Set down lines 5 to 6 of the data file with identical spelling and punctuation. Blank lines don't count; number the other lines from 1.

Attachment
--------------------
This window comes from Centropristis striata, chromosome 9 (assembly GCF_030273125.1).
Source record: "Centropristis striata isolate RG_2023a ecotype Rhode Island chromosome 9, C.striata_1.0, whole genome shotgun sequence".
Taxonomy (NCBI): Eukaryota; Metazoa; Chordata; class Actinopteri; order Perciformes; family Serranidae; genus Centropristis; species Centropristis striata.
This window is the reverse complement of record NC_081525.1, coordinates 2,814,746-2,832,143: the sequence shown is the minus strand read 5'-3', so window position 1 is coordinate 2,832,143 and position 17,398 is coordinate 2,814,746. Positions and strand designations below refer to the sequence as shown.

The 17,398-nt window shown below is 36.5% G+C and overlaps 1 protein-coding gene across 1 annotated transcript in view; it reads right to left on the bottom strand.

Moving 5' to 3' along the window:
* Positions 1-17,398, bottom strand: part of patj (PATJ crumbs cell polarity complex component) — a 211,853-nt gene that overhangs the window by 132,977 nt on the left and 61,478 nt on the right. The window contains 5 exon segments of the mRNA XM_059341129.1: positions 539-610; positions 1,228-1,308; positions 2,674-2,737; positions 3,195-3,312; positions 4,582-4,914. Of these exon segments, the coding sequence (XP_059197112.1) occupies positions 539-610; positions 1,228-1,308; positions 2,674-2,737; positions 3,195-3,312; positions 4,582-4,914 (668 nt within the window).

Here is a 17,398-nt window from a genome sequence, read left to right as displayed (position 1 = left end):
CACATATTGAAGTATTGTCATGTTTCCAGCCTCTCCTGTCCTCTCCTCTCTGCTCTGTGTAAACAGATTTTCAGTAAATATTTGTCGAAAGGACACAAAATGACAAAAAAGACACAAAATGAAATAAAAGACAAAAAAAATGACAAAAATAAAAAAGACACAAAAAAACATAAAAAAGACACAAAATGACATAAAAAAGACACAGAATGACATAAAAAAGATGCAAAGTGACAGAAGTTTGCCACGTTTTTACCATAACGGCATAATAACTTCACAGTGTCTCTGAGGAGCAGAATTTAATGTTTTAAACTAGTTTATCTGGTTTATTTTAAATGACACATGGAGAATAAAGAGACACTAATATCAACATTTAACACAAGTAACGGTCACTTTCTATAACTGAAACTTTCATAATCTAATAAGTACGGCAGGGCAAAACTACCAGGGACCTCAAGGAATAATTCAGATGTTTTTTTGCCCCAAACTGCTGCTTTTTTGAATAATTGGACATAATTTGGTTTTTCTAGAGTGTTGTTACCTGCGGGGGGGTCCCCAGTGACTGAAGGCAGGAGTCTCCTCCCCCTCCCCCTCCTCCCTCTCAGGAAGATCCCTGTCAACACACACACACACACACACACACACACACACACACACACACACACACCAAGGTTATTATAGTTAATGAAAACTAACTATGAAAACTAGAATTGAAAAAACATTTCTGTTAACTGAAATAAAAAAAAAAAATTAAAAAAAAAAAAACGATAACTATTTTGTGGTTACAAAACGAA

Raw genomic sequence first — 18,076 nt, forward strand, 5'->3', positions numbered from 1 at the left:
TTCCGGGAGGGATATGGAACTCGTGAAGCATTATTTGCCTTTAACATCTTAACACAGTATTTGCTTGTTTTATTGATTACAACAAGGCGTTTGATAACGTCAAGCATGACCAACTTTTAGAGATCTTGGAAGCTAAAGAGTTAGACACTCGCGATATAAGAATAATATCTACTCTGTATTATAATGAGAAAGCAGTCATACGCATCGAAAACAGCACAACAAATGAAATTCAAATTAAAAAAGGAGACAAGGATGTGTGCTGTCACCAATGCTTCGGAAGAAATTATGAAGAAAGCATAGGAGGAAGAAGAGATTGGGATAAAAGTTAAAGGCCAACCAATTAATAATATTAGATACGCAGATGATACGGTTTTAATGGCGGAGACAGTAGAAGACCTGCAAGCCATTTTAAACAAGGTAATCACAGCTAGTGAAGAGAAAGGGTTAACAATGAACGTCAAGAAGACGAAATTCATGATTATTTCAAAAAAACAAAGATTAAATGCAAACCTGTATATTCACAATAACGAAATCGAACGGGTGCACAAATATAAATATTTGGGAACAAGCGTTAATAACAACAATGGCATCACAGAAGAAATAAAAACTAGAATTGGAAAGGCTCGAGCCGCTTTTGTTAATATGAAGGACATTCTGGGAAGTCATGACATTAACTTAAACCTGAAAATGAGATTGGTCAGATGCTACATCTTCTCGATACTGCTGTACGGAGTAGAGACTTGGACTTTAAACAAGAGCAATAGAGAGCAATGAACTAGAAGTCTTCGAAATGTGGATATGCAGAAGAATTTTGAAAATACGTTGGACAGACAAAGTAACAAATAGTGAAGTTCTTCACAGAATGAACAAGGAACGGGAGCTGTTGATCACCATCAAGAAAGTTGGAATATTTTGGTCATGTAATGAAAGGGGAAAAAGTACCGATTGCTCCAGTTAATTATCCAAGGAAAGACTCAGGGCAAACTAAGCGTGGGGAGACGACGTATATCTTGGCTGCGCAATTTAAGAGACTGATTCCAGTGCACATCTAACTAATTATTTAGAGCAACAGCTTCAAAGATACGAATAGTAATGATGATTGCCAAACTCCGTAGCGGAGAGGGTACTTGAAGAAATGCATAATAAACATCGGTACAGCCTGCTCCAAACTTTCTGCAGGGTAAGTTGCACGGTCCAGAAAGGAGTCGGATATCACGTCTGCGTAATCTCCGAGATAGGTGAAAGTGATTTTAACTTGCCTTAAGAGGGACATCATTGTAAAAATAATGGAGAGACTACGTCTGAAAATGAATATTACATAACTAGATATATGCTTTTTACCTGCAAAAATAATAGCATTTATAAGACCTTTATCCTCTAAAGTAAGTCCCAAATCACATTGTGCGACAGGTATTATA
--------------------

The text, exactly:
The 17,398-nt window shown below is 36.5% G+C and overlaps 1 protein-coding gene across 1 annotated transcript in view; it reads right to left on the bottom strand.

Moving 5' to 3' along the window: